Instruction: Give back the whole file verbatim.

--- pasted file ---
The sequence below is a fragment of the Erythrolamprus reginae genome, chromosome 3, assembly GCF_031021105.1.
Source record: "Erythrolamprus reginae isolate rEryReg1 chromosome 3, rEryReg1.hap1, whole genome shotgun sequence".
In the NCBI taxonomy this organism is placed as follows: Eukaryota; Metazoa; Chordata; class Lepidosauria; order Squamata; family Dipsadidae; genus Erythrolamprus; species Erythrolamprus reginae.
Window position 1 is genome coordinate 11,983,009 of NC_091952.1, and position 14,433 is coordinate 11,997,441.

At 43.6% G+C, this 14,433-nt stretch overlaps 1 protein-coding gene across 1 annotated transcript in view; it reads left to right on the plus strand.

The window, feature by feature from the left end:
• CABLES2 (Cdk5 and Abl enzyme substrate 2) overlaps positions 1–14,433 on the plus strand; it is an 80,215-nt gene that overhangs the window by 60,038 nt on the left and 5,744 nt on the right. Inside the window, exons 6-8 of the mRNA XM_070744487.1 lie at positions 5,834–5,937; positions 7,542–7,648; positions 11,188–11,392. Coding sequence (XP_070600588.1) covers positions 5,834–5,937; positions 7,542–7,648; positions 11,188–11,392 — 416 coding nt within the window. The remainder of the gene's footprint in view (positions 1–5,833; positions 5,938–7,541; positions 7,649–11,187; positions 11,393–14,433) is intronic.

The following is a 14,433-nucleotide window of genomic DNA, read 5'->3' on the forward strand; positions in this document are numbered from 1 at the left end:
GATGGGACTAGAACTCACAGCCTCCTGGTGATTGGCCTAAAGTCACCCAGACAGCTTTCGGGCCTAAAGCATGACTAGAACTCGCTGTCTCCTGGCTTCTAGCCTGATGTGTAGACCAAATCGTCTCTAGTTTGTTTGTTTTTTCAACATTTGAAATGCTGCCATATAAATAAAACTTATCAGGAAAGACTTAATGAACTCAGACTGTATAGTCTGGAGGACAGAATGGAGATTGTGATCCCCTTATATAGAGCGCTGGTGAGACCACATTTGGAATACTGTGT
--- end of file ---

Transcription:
The sequence below is a fragment of the Erythrolamprus reginae genome, chromosome 3, assembly GCF_031021105.1.
Source record: "Erythrolamprus reginae isolate rEryReg1 chromosome 3, rEryReg1.hap1, whole genome shotgun sequence".
In the NCBI taxonomy this organism is placed as follows: Eukaryota; Metazoa; Chordata; class Lepidosauria; order Squamata; family Dipsadidae; genus Erythrolamprus; species Erythrolamprus reginae.
Window position 1 is genome coordinate 11,983,009 of NC_091952.1, and position 14,433 is coordinate 11,997,441.

At 43.6% G+C, this 14,433-nt stretch overlaps 1 protein-coding gene across 1 annotated transcript in view; it reads left to right on the plus strand.

The window, feature by feature from the left end:
• CABLES2 (Cdk5 and Abl enzyme substrate 2) overlaps positions 1–14,433 on the plus strand; it is an 80,215-nt gene that overhangs the window by 60,038 nt on the left and 5,744 nt on the right. Inside the window, exons 6-8 of the mRNA XM_070744487.1 lie at positions 5,834–5,937; positions 7,542–7,648; positions 11,188–11,392. Coding sequence (XP_070600588.1) covers positions 5,834–5,937; positions 7,542–7,648; positions 11,188–11,392 — 416 coding nt within the window. The remainder of the gene's footprint in view (positions 1–5,833; positions 5,938–7,541; positions 7,649–11,187; positions 11,393–14,433) is intronic.

The following is a 14,433-nucleotide window of genomic DNA, read 5'->3' on the forward strand; positions in this document are numbered from 1 at the left end:
GATGGGACTAGAACTCACAGCCTCCTGGTGATTGGCCTAAAGTCACCCAGACAGCTTTCGGGCCTAAAGCATGACTAGAACTCGCTGTCTCCTGGCTTCTAGCCTGATGTGTAGACCAAATCGTCTCTAGTTTGTTTGTTTTTTCAACATTTGAAATGCTGCCATATAAATAAAACTTATCAGGAAAGACTTAATGAACTCAGACTGTATAGTCTGGAGGACAGAATGGAGATTGTGATCCCCTTATATAGAGCGCTGGTGAGACCACATTTGGAATACTGTGT